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EU-Central America Association Agreement

Volume 541: debated on Monday 27 February 2012

I wish to inform the House that the Government has opted in to the following measures:

(i) the Council decision relating to the proposal on the signature and provisional application of an association agreement between EU and central America.

ii) the Council decision relating to the proposal on the conclusion of the association agreement between the EU and central America.

The EU proposes to enter into an association agreement with central America. The UK supports the agreement, which covers all aspects of the bi-regional relationship. Its objectives are to strengthen political dialogue and co-operation on issues of common interest, and to boost respective trade flows and investments.

The agreement will contribute to UK security and prosperity, and to the further development of the UK’s bilateral relationships with the countries of central America and the region as a whole. Its measures are in line with the Government’s trade policy objectives on liberalisation of services and investment, as well as with the Government’s wider policy towards central America.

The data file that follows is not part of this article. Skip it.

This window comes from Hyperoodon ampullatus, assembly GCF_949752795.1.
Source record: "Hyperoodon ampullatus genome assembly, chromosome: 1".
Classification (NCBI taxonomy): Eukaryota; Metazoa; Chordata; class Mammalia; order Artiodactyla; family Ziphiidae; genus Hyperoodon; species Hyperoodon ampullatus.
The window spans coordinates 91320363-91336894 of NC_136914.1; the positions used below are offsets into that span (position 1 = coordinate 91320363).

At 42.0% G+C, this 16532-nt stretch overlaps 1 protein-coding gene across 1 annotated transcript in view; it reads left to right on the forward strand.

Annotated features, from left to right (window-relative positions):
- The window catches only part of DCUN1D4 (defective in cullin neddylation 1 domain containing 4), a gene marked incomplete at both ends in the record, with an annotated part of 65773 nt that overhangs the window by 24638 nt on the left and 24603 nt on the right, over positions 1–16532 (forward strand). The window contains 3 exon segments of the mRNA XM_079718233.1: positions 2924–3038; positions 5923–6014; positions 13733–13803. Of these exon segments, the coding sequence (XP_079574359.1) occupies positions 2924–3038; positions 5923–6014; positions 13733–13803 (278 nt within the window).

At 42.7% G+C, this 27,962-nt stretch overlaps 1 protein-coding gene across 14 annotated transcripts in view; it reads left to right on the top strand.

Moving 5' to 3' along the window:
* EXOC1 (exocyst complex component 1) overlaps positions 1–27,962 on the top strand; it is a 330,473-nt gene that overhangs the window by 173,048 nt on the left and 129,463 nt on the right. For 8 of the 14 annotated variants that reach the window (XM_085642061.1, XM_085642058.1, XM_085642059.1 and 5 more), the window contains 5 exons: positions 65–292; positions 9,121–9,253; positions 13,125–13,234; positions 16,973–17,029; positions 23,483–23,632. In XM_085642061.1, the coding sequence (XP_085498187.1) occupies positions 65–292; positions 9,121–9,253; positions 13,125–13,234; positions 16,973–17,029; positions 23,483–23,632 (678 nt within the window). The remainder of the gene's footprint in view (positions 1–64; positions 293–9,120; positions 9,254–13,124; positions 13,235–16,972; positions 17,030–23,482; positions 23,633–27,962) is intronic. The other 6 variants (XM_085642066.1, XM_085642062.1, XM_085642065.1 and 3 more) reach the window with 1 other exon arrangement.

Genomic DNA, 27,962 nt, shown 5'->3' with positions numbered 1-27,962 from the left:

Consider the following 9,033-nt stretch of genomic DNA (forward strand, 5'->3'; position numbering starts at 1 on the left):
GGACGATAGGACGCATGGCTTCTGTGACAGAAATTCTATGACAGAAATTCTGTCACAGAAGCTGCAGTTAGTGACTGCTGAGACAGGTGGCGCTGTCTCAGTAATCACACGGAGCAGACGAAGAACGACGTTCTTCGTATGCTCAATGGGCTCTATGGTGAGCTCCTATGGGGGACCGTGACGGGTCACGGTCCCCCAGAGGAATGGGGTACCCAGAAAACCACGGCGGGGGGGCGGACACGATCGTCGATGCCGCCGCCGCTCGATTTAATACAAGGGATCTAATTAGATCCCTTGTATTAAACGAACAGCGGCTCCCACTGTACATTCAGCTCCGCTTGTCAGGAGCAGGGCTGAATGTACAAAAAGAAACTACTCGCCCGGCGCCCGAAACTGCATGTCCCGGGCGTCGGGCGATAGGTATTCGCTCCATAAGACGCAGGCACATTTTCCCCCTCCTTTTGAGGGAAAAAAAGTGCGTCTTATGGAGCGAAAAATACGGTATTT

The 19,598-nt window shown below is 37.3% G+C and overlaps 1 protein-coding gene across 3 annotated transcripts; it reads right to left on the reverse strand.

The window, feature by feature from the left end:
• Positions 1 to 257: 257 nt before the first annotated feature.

Following signature, those parts of the agreement in which the EU has exclusive competence will be provisionally applied. These areas are contained in part IV, the trade part. With regard to part IV, the agreement aims to eliminate high tariffs, tackle technical barriers to trade, liberalise services markets, protect EU geographical indications, open up public procurement markets, include commitments on the enforcement of labour and environmental standards and offer effective and swift dispute settlement procedures. Its measures go beyond WTO commitments and ensure a level playing field with competitors in the region. It includes robust clauses on human rights, sustainable development and international labour standards, any of which can be invoked as reason for suspension of trade preferences.

The Council decisions extend the UK’s commitments in mode 4, thus triggering the UK Justice and Home Affairs opt-in. The agreement contains obligations which fall within the scope of title V (Area of Freedom, Justice and Security) of the treaty on the functioning of the EU (TFEU), specifically those in article 49(4) on readmission. The provisions within this article, on the temporary movement of natural persons for business purposes (known as “Mode-4” trade-in services), trigger the opt-in. I believe it is in the UK’s interest to opt in to these measures, which are an integral part of our wider approach on trade and support our other commitments in services and investment liberalisation.